Behind this word jam is a plan to consolidate the power of the nation, the party and Xi himself. In other words, to make China great again!

Communist curriculum replaces global subjects

This doctrine has sent shockwaves through China since 2017. It's been echoed in newspapers, on TV, and screamed from posters and banners hung in many cities. But now, the People's Republic is going one step further: It's bringing "Xi Jinping Thought" into the schools.

Starting in September, the country's 300 million students have had to study the doctrine, from elementary school into university. And in some cities, even that doesn't seem to be enough. Shanghai announced that its students from third to fifth grade would only take final exams in mathematics and Chinese, de facto deleting English as an examination subject. Beijing, in the meantime, announced that it would ban the use of unauthorized foreign textbooks in elementary and middle schools.

But how does a country that enchants its youth with socialist ideology and personality cults rise to become a world power? Isn't giving up English as a global language the quickest way into isolation?

The educational reform comes at a time when Beijing is brutally disciplining many areas of public life, from tech giants to the entertainment industry. It has made it difficult for Chinese technology companies to go public abroad, and some media have reported that a blanket ban on IPOs in the United States is on the cards in the next few years.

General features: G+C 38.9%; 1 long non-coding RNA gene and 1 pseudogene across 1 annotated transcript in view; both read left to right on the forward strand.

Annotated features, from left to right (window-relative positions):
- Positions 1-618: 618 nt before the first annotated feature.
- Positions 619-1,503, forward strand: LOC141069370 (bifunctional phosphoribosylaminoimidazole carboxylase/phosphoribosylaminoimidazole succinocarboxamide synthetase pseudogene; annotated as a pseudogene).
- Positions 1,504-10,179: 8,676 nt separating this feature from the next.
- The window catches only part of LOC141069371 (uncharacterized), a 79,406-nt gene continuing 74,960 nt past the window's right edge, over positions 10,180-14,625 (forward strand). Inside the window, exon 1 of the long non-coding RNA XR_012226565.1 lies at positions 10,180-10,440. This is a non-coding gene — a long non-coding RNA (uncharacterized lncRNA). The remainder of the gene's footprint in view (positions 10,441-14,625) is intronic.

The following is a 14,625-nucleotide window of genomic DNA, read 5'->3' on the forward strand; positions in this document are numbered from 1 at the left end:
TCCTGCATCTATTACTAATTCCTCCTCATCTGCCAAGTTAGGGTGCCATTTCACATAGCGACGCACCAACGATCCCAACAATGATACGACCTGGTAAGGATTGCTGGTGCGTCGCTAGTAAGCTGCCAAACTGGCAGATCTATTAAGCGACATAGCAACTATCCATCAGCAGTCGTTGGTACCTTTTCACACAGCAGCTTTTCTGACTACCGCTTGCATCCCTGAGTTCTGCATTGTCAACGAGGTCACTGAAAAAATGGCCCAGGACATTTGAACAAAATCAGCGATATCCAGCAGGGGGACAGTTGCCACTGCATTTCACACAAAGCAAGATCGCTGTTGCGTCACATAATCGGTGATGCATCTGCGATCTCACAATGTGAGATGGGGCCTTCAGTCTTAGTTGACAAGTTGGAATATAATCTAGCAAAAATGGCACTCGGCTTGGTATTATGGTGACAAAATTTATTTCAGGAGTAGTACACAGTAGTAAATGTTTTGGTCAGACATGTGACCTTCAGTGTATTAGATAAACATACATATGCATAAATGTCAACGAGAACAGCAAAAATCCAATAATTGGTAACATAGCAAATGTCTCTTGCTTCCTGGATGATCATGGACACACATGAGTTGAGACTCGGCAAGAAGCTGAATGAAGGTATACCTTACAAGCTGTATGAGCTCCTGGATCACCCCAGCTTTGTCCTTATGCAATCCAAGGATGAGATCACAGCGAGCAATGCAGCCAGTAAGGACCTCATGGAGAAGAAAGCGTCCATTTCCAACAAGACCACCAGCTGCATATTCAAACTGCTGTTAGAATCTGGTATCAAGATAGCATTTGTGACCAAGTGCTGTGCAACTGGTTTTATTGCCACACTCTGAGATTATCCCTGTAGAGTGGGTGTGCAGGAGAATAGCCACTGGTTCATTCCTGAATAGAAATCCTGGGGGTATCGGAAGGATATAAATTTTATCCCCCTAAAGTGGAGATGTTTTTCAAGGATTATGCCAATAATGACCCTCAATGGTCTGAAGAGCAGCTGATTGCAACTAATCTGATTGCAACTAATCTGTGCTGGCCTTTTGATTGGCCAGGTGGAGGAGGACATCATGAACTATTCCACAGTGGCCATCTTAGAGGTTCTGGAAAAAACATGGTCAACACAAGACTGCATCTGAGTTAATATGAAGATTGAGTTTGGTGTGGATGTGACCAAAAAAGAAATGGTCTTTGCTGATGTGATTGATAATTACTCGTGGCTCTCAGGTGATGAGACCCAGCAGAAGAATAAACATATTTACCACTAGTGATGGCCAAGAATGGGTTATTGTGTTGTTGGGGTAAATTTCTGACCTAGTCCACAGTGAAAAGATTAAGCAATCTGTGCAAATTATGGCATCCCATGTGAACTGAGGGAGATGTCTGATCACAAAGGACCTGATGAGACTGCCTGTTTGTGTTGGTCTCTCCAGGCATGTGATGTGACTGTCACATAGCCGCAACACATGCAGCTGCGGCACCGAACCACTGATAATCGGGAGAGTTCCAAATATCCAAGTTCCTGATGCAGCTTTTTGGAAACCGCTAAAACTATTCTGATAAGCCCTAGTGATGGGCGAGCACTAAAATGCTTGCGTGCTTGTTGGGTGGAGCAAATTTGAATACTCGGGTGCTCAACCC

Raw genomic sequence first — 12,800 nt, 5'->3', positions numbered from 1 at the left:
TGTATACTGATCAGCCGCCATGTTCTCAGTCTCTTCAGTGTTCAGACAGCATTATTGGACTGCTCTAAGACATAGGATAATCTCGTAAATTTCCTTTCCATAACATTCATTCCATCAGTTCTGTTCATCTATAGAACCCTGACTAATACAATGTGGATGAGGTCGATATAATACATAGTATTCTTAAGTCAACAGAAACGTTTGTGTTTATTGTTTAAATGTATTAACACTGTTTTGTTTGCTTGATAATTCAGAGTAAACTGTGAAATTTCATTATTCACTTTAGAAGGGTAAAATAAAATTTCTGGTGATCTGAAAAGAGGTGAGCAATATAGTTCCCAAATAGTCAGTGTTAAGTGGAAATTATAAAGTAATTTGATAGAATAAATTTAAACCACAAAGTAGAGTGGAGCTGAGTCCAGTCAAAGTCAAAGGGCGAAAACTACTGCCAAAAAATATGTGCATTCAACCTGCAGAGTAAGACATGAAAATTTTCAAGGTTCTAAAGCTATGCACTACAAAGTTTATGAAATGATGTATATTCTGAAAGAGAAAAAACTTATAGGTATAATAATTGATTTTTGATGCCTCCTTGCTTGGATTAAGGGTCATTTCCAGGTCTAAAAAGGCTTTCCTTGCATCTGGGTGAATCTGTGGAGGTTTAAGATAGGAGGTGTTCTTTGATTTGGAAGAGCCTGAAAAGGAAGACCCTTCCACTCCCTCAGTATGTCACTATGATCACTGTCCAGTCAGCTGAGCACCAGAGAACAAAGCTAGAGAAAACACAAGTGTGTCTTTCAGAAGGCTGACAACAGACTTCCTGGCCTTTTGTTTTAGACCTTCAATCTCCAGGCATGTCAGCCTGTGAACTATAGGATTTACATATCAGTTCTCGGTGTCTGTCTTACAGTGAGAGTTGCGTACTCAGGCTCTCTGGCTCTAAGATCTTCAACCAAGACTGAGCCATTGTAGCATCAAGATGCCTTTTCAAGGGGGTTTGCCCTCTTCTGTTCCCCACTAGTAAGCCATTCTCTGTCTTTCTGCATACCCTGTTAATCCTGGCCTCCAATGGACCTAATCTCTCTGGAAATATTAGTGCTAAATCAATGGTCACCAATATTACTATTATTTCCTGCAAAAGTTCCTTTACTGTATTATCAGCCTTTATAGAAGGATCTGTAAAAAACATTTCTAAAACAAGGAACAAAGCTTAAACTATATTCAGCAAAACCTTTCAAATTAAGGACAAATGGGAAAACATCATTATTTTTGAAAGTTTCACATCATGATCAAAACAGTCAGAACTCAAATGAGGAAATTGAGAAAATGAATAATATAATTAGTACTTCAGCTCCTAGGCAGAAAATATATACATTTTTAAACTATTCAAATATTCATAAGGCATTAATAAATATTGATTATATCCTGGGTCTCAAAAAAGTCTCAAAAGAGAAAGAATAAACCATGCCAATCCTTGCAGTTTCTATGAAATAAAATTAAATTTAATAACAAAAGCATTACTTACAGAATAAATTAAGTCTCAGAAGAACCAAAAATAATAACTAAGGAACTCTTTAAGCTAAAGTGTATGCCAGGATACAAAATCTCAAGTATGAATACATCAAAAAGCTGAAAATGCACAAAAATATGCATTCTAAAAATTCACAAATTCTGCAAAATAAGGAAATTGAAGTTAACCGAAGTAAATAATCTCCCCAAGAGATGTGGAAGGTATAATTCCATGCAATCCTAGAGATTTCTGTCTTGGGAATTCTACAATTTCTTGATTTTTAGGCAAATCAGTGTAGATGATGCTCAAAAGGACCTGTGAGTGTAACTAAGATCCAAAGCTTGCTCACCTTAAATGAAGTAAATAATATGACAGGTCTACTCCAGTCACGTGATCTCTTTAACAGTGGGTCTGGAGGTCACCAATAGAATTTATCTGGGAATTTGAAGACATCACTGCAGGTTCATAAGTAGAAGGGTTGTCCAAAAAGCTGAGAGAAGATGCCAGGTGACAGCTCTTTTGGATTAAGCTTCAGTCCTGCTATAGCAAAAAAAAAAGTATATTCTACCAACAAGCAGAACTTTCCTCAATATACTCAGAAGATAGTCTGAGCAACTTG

photo of books about Xi-Jinping on a shelf at the 2021 Hong Kong Book Fair

Books about Xi-Jinping at the 2021 Hong Kong Book Fair

Alex Chan Tsz Yuk/SOPA Images/ZUMA

— Photo:

Targeting pop culture

The regime is also taking massive action against the entertainment industry. Popstar Kris Wu was arrested on charges of rape. Movies and TV series starring actor Zhao Wei have started to disappear from Chinese streaming platforms. The reason is unclear.

What the developments do show is that China is attempting to decouple from the West with increasing insistence. Beijing wants to protect its youth from Western excesses, from celebrity worship, super wealth and moral decline.

A nationalist blogger recently called for a "profound change in the economy, finance, culture and politics," a "revolution" and a "return from the capitalists to the masses." Party media shared the text on their websites. It appears the analysis caused more than a few nods in the party headquarters.

Dictatorships are always afraid of pluralism.

Caspar Welbergen, managing director of the Education Network China, an initiative that aims to intensify school exchanges between Germany and China, says that against this background, the curriculum reform is not surprising.

"The emphasis on 'Xi Jinping Thought' is being used in all areas of society," he says. "It is almost logical that China is now also using it in the education system."

Needless to say, the doctrine doesn't make student exchanges with China any easier.

Dictatorships are always afraid of color, pluralism and independent thinking citizens. And yet, Kristin Kupfer, a Sinology professor at the University of Trier, suggests that ideologically charged school lessons should not be interpreted necessarily as a sign of weakness of the CCP.

From the point of view of a totalitarian regime, she explains, this can also be interpreted as a signal of strength. "It remains to be seen whether the Chinese leadership can implement this so thoroughly," Kupfer adds. "Initial reactions from teachers and parents on social media show that such a widespread attempt to control opinion has raised fears and discontent in the population."

Die Welt